Physiocrats introduced the concepts of production, reproduction, maintenance and constant economic growth. Eventually, their ideas led the world towards coming up with a more detailed economic growth analysis in the future. It must be noted that when analyzing growth, Physiocrats only focused on the details of generation, extraction and allocation of agricultural land surpluses (Heilbroner, 1997). Accounting for land surpluses was done in such a way that a farm's output should have covered the subsistence of people dependent on the farm. Yet the produce should also have had to be enough for exchange in order for a nation to be fed. Farmers also needed to account for enough seeds so their next harvest could take place (Heilbroner, 1997). Quesnay noted that an enormous growth in surplus could result in greater general economic growth for the nation, since the extra produce could mean extra wealth in exchange or extra food in the future (Heilbroner, 1997). Consequently, this is how the first systematic study of capitalist accumulation was introduced, allowing for spread of capitalism worldwide. The Physiocrats were also the ones whom introduced the concept of the division of labour to economists. Allocation of surplus output, combined with division of labour allowed for further formation of fully quantitative general equilibrium models of the classical type (W & G, 1997). Such models affected reproduction theories of the years to come.

Physiocrats also recognized that in order to start the production process in a period, cultivators required capital (W & G, 1997). Capital was also a necessity for maintenance of laborers while they worked (W & G, 1997). Since agriculture depended on capital, Physiocratic analysis eventually triggered Adam Smith and others to think that agriculture alone could not have been the only reason behind wealth creation and growth. Turgot, a Physiocrat, also recognized that there is an opportunity cost and risk involved in using capital for something other than land ownership (Heilbroner, 1997). Hence, Turgot promoted revenues from interest as another means for people to accumulate riches (Heilbroner, 1997). Thus, as mentioned, for the first time in history, Turgot successfully introduced capitalist organization of production not simply in agriculture (W & G, 1997). As seen, Physiocratic methods of growth analysis has led economists to seek better solutions for the future.

Many other current beliefs of economists are again based on simple Physiocratic ideas. For example, Physiocrats expected that there should always be a godly given natural order for creatures to exist jointly (CW, 2013). Since they believed in the natural order of the surrounding habitat, it is believed that Physiocrats were against government interventions (CW, 2013). Some Physiocrats like Turgot also formulated an idea in which self-interest acted as a major factor towards motivating each segment of the economy to play its role (CW, 2013). Thus, while one labors for the benefit of the society, the same person works even harder towards personal gains. Such a system would only function if one person's needs could satisfy another person's desires and vise versa. Thus, as seen, Physiocrats were the original establishers of laissez-faire ideologies (CW, 2013). However, it should be noted that influences of Physiocracy on Adam Smith's thoughts expands beyond this mere point of everything running on a given system of self-interestedness.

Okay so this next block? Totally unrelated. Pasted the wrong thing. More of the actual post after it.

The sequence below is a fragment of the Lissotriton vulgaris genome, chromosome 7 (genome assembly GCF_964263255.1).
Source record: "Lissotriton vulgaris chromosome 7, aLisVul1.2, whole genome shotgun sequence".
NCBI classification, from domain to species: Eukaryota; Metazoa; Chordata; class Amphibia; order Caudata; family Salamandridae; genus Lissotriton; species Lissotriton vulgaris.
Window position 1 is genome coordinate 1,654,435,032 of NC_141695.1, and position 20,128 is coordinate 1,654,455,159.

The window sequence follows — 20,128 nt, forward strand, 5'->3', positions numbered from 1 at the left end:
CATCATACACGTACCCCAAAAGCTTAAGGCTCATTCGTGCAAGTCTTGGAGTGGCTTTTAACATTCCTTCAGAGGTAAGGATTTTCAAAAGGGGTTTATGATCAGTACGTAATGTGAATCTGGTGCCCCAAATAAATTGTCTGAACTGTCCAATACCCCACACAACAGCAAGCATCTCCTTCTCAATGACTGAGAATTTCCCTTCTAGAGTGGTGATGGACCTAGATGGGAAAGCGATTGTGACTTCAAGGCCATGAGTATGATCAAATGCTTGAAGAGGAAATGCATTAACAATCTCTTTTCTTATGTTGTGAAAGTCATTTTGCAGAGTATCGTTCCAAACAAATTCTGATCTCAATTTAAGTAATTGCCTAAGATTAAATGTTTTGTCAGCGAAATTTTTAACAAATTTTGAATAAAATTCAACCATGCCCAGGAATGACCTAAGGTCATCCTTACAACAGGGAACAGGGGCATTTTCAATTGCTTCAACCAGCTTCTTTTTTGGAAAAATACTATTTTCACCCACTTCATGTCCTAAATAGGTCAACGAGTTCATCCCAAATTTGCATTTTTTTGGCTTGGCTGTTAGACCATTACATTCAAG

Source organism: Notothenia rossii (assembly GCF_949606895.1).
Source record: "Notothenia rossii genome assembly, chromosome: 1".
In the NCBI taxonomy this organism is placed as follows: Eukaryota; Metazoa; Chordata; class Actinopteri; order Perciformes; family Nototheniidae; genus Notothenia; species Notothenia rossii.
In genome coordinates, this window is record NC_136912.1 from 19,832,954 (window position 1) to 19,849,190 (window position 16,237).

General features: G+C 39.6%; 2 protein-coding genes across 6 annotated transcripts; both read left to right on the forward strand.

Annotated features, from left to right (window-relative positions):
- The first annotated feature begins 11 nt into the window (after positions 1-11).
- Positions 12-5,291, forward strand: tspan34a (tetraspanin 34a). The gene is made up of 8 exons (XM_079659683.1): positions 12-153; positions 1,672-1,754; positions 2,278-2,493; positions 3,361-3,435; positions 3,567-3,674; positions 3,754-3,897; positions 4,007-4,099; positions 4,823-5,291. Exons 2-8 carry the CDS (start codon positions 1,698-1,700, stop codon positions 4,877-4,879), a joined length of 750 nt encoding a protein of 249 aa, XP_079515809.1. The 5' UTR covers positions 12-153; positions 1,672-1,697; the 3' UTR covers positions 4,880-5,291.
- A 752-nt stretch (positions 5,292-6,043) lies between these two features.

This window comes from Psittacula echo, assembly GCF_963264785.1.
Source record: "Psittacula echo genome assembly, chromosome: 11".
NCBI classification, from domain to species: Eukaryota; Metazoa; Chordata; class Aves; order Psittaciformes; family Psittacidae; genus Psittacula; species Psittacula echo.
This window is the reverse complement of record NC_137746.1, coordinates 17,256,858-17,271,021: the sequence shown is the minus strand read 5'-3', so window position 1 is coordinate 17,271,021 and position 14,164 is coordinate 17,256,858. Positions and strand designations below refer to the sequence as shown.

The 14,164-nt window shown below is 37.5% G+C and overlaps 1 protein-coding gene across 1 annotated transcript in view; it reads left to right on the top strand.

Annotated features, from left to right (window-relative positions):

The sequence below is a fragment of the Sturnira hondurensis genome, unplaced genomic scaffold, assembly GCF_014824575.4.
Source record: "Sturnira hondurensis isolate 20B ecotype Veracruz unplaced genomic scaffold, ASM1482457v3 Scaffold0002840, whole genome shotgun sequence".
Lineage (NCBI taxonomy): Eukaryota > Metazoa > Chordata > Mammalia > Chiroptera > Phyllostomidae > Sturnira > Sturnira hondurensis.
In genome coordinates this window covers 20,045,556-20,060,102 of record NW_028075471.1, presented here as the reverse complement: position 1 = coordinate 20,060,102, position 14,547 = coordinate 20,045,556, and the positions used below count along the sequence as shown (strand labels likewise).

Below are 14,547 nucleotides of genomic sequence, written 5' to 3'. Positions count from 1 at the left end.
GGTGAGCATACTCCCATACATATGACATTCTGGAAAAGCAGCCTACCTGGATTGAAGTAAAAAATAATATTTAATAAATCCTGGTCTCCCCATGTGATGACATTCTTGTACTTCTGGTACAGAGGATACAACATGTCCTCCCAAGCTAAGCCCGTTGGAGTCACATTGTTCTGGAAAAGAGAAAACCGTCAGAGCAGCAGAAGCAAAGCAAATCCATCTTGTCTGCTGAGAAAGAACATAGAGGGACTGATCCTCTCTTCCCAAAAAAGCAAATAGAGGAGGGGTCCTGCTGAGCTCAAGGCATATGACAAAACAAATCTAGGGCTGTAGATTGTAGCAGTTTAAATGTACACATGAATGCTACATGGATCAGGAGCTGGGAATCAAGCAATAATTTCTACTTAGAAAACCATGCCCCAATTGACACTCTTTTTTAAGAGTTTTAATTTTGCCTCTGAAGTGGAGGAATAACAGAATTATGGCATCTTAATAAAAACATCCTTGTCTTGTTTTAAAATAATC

Another contribution that Physiocrats like Turgot had was to recognize that as inputs increase, agricultural production tends to grow at an increased rate. However, if capital is maintained at a constant level, output will eventually grow at a falling rate until it reaches the ultimate maximum. Previously mentioned acknowledgement shows that productivity gains have a limit, and therefore, wealth creation from land is not infinite (Heilbroner, 1997). Such ideologies led to future diminishing return theories of the future.

As described above, although Physiocrats had many false assumptions in their theories – such that without an agricultural surplus no economic development would be possible – their contributions to the field of economics could not be easily ignored. Their contributions on allocation theories and growth have resulted into coming of age of classical theories, which eventually labeled economics as the science it is today.